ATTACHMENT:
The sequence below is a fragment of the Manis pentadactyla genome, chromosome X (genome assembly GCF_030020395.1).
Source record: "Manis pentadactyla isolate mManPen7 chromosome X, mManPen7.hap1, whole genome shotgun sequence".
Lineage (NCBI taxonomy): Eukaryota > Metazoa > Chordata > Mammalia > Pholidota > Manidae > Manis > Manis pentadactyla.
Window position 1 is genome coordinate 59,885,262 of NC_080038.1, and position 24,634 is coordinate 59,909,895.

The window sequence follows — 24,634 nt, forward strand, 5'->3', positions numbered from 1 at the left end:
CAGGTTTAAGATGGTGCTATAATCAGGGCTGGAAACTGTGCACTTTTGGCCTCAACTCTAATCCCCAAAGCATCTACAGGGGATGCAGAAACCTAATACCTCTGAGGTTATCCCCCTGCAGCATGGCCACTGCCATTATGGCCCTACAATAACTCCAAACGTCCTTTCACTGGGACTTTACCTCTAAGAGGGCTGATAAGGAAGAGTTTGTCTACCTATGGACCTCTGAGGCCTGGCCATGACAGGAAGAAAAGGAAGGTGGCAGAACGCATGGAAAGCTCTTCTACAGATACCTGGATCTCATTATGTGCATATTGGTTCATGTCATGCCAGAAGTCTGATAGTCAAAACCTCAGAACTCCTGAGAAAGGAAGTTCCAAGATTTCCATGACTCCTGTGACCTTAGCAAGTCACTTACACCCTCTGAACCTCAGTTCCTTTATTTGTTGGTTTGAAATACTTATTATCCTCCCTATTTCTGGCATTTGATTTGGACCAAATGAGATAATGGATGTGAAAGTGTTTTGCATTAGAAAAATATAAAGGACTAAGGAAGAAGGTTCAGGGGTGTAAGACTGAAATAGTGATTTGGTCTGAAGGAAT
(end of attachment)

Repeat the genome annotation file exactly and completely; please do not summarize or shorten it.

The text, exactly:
The sequence below is a fragment of the Manis pentadactyla genome, chromosome X (genome assembly GCF_030020395.1).
Source record: "Manis pentadactyla isolate mManPen7 chromosome X, mManPen7.hap1, whole genome shotgun sequence".
Lineage (NCBI taxonomy): Eukaryota > Metazoa > Chordata > Mammalia > Pholidota > Manidae > Manis > Manis pentadactyla.
Window position 1 is genome coordinate 59,885,262 of NC_080038.1, and position 24,634 is coordinate 59,909,895.

The window sequence follows — 24,634 nt, forward strand, 5'->3', positions numbered from 1 at the left end:
CAGGTTTAAGATGGTGCTATAATCAGGGCTGGAAACTGTGCACTTTTGGCCTCAACTCTAATCCCCAAAGCATCTACAGGGGATGCAGAAACCTAATACCTCTGAGGTTATCCCCCTGCAGCATGGCCACTGCCATTATGGCCCTACAATAACTCCAAACGTCCTTTCACTGGGACTTTACCTCTAAGAGGGCTGATAAGGAAGAGTTTGTCTACCTATGGACCTCTGAGGCCTGGCCATGACAGGAAGAAAAGGAAGGTGGCAGAACGCATGGAAAGCTCTTCTACAGATACCTGGATCTCATTATGTGCATATTGGTTCATGTCATGCCAGAAGTCTGATAGTCAAAACCTCAGAACTCCTGAGAAAGGAAGTTCCAAGATTTCCATGACTCCTGTGACCTTAGCAAGTCACTTACACCCTCTGAACCTCAGTTCCTTTATTTGTTGGTTTGAAATACTTATTATCCTCCCTATTTCTGGCATTTGATTTGGACCAAATGAGATAATGGATGTGAAAGTGTTTTGCATTAGAAAAATATAAAGGACTAAGGAAGAAGGTTCAGGGGTGTAAGACTGAAATAGTGATTTGGTCTGAAGGAAT